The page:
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January 12th, 2012:

CE criticised over air quality objectives

South China Morning Post – 12 Jan, 2012

A think tank has criticised Chief Executive Donald Tsang Yam-kuen for failing to update Hong Kong’s air quality objectives.

The Civic Exchange group said there had been more than 7,000 local deaths related to air pollution during the seven years Tsang has been in charge.

The group’s chief executive, Christine Loh Kung-wai, said China’s recent launch of a consultation on updating its air quality objectives would put pressure on the Hong Kong government, which has yet to update its own 24-year-old aims despite a pledge by Tsang last year to take action.

“The mainland is much more aggressive than Hong Kong in dealing with setting air quality objectives… Hong Kong’s senior officials lack the understanding and courage to set demanding [objectives] and use them,” she said.

The criticism followed last week’s disclosure by the Environmental Protection Department that last year’s roadside air pollution levels were the worst on record.

Civic Exchange’s head of environmental strategy, Mike Kilburn, said the government’s refusal to update standards could affect future infrastructure projects.

“The Environmental Protection Department has delivered some successful initiatives, but a failure to manage nitrogen oxide has undermined these successes and poses new threats to the community.”

High nitrogen oxide concentrations can occur in locations where emissions from ageing diesel buses, trucks, poorly maintained taxis and minibuses gather.

Kilburn said levels of the atmospheric compound are now “so high that any future development generating additional nitrogen oxide emissions, such as the third runway [at Hong Kong International Airport], is unlikely to comply with the standards required and could not legally go ahead”.

A consultation on updating Hong Kong’s air quality objectives ended two years ago The government has said it will introduce the new standards to the Legislative Council as soon as possible. The government also hopes the recently introduced ban on idling engines will help reduce air pollution.

Govt defends air quality programme

RTHK News – 12 Jan 2012

Govt defends air quality programme

The administration has defended itself against criticism over air quality standards by saying it is implementing a series of measures to attain long-term improvement. The policy group Civic Exchange has criticised the Chief Executive, Donald Tsang, for failing to update standards.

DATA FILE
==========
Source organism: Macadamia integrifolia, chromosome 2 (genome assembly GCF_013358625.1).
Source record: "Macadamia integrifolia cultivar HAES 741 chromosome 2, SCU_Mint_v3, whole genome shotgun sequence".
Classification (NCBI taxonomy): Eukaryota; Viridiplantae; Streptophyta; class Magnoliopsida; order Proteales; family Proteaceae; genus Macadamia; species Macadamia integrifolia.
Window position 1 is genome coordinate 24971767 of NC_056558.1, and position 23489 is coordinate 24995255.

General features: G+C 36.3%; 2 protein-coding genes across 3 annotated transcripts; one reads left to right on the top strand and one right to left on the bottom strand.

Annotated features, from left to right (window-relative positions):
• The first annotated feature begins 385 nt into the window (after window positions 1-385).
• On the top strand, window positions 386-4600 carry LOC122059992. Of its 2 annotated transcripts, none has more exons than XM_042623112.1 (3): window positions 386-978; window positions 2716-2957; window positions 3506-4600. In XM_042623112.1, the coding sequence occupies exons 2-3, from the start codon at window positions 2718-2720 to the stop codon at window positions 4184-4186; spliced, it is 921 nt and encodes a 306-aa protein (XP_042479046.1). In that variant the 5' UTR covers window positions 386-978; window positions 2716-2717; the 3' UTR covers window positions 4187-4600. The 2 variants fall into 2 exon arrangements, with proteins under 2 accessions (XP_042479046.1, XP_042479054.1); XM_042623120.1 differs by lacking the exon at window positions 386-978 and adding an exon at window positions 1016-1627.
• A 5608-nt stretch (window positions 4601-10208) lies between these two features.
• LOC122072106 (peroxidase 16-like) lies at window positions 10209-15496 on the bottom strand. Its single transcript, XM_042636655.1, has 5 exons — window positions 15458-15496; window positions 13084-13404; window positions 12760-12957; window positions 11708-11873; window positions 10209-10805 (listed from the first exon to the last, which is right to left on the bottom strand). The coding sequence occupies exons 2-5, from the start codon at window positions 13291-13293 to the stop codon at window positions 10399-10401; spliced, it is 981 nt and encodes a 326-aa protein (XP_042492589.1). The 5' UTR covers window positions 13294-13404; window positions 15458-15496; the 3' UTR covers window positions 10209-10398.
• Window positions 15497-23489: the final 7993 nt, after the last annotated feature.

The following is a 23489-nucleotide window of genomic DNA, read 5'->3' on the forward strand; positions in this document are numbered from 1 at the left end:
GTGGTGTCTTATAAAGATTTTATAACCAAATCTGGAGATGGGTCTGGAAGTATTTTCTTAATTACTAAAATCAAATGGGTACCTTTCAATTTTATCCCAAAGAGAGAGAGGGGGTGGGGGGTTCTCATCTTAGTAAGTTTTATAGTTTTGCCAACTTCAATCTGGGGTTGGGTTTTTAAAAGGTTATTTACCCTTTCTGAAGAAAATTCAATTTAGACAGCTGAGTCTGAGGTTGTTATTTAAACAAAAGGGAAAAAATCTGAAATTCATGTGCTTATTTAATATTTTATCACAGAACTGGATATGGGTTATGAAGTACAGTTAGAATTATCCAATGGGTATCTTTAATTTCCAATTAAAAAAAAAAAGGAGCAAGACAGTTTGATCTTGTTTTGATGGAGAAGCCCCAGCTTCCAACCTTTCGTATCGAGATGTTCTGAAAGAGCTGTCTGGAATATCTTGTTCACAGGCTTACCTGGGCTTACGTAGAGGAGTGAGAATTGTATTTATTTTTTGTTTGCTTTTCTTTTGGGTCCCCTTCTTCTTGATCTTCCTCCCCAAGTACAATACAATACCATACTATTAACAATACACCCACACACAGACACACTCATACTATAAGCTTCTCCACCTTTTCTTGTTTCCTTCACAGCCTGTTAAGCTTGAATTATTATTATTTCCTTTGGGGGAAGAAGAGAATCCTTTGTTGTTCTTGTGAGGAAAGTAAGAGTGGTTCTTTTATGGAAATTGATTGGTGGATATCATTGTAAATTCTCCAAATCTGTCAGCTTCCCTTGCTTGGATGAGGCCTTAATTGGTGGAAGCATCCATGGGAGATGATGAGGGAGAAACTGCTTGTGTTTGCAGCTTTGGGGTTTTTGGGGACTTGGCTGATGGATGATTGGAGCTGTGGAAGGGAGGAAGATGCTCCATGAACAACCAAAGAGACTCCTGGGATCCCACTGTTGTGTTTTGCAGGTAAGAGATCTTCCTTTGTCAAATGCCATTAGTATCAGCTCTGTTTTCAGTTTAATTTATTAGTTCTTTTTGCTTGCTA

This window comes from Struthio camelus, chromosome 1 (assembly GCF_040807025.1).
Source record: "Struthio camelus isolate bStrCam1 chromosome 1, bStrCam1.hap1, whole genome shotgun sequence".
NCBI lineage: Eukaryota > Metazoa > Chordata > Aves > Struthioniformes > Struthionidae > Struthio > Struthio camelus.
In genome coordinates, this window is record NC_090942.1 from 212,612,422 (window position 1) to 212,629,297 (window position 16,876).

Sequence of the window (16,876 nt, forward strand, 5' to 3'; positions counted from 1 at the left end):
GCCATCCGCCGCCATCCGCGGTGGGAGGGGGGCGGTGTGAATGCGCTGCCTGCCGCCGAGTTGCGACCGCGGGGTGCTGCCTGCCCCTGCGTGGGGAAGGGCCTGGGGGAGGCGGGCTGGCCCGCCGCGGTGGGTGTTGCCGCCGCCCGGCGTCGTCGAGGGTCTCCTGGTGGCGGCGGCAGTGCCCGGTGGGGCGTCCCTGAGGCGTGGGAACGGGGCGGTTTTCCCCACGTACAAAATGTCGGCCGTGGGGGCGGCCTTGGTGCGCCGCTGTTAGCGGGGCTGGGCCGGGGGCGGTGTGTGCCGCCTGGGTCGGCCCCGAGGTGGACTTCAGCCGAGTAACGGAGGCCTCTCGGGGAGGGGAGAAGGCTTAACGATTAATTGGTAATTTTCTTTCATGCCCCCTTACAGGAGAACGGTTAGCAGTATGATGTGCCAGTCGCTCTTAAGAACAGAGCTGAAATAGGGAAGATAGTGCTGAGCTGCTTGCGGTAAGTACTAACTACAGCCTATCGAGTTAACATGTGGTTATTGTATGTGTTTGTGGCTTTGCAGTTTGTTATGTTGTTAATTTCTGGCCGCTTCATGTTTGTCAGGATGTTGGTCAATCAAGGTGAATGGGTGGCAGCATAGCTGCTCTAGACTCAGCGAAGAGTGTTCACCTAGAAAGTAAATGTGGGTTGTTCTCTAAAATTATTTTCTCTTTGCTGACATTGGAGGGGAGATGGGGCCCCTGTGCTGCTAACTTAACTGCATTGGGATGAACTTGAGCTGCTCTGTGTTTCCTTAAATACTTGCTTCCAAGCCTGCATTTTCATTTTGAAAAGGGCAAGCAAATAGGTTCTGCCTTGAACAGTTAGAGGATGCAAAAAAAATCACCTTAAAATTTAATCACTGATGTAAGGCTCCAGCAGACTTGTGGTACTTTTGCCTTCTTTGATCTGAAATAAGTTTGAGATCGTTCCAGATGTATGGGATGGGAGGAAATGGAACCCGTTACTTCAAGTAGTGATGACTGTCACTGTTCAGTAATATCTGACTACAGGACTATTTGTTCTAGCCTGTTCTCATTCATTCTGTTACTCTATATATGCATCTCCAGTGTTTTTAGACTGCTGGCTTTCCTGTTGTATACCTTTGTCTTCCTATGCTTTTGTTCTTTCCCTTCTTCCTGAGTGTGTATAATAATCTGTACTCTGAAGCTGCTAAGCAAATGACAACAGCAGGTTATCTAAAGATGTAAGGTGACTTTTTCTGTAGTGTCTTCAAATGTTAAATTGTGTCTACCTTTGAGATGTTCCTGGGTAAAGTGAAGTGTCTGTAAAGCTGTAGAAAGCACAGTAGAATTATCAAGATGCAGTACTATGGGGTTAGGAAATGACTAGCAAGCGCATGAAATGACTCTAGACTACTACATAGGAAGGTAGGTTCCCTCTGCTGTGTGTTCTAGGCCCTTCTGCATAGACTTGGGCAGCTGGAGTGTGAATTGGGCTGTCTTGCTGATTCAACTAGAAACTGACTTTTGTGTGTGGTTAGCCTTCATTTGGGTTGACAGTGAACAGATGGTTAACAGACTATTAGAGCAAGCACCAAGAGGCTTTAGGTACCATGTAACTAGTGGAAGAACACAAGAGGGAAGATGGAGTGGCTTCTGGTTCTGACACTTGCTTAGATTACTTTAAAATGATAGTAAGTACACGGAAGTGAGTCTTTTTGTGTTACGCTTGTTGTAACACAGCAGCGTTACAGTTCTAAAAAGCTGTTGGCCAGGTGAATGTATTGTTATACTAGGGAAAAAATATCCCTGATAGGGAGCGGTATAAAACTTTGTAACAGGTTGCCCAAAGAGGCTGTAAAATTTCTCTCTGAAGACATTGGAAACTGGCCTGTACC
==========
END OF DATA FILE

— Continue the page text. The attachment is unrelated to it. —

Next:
It said there had been more than 7,000 local deaths related to air pollution since Mr Tsang took office in 2005.

It said China’s recent launch of a consultation to revise its air quality objectives would put pressure on the SAR government.

The group’s head of environmental strategy, Mike Kilburn, said updated standards could delay future infrastructure projects, since current limits were so high that they offered no protection to public health.

In response, the government said that from 2015 onwards it would be tightening the emission caps on the power sector by up to 50 percent.

It was also subsidising the early replacement of older commercial vehicles which run on diesel, and was introducing legislation to promote energy efficiency.

It said it was now working on the final proposal to update the AQOs for submission to the legislative council as soon as possible

Chinese AQO & CE’s PPT

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DT report card PPT

Capital chokes embarrassing smog news

South china Morning Post – Jan 12, 2012

City muzzles media, but can’t hide the pollution as Beijing’s legislature and political advisers meet

Filthy air in the smog-plagued capital has grabbed unwanted attention as the annual gatherings of Beijing’s top legislature and advisory body take place. The local government is attempting to put a positive spin on the city’s severe pollution problems.

The smog – the worst in three months – hit Beijing on Tuesday morning, coinciding with the opening of this year’s session of the Municipal People’s Political Consultative Conference.